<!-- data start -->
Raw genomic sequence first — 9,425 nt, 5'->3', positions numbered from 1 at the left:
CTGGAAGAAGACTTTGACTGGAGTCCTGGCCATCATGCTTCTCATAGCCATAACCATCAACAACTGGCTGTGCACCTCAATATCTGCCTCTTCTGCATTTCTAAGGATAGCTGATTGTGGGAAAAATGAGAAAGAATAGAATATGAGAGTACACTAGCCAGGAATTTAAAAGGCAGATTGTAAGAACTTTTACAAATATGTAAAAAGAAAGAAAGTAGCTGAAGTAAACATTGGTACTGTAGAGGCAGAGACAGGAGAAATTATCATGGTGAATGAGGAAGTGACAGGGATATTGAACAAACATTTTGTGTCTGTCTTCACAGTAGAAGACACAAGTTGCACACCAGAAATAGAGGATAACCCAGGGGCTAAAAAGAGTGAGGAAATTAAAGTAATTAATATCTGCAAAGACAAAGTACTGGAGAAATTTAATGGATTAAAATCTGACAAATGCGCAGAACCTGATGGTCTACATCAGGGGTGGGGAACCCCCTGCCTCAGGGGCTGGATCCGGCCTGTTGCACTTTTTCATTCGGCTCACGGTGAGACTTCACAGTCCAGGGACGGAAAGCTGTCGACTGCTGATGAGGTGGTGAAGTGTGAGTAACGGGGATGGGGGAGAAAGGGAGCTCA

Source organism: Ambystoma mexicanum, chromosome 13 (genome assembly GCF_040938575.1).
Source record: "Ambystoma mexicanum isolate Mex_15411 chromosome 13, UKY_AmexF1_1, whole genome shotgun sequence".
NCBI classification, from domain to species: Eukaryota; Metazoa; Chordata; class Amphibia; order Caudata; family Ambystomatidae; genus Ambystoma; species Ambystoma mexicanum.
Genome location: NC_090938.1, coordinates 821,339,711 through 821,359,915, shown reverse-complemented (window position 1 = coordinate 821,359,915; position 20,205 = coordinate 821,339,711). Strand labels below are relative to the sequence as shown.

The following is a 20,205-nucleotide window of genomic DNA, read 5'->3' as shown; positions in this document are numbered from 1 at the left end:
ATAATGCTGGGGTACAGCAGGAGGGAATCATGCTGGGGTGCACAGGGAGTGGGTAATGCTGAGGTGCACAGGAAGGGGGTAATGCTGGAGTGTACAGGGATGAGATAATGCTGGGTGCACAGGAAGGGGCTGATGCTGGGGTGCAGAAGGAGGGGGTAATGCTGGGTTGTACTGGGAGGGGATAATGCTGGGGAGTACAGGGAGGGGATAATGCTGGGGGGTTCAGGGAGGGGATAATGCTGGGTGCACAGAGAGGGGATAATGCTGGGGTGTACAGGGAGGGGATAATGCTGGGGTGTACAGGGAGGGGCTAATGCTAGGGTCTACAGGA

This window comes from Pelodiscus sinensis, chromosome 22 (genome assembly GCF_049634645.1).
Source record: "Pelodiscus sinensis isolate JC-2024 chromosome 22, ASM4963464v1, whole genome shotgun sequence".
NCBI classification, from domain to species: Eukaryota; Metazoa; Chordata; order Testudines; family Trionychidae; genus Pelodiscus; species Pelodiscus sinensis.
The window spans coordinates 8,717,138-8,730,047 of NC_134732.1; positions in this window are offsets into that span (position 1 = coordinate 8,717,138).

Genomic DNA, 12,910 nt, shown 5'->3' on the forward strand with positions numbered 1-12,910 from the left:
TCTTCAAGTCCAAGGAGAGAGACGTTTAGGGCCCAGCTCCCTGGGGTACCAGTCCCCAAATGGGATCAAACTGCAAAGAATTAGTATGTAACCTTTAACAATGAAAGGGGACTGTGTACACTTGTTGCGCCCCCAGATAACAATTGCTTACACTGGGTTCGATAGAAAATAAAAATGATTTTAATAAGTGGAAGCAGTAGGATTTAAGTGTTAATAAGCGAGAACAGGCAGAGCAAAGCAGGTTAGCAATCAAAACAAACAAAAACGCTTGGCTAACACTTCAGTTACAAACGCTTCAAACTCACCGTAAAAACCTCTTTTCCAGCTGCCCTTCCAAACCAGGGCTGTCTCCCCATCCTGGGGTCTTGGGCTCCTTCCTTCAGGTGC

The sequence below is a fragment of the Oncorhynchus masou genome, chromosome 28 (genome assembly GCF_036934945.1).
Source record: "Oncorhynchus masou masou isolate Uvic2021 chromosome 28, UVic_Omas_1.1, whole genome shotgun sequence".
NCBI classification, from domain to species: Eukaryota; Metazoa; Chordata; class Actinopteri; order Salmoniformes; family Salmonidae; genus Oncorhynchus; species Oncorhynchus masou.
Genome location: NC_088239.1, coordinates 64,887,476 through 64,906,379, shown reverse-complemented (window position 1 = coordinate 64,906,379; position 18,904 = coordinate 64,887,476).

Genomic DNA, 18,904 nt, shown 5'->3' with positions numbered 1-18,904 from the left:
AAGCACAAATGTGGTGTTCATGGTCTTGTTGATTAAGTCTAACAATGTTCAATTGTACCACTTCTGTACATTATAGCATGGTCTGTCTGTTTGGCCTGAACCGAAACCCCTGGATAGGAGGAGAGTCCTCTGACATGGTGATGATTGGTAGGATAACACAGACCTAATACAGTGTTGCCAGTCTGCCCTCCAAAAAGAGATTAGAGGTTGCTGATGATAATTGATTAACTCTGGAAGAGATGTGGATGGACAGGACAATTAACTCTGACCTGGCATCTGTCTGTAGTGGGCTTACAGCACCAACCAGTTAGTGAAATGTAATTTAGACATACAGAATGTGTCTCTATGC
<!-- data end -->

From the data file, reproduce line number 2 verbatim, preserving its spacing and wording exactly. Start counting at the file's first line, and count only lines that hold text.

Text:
CTGGAAGAAGACTTTGACTGGAGTCCTGGCCATCATGCTTCTCATAGCCATAACCATCAACAACTGGCTGTGCACCTCAATATCTGCCTCTTCTGCATTTCTAAGGATAGCTGATTGTGGGAAAAATGAGAAAGAATAGAATATGAGAGTACACTAGCCAGGAATTTAAAAGGCAGATTGTAAGAACTTTTACAAATATGTAAAAAGAAAGAAAGTAGCTGAAGTAAACATTGGTACTGTAGAGGCAGAGACAGGAGAAATTATCATGGTGAATGAGGAAGTGACAGGGATATTGAACAAACATTTTGTGTCTGTCTTCACAGTAGAAGACACAAGTTGCACACCAGAAATAGAGGATAACCCAGGGGCTAAAAAGAGTGAGGAAATTAAAGTAATTAATATCTGCAAAGACAAAGTACTGGAGAAATTTAATGGATTAAAATCTGACAAATGCGCAGAACCTGATGGTCTACATCAGGGGTGGGGAACCCCCTGCCTCAGGGGCTGGATCCGGCCTGTTGCACTTTTTCATTCGGCTCACGGTGAGACTTCACAGTCCAGGGACGGAAAGCTGTCGACTGCTGATGAGGTGGTGAAGTGTGAGTAACGGGGATGGGGGAGAAAGGGAGCTCA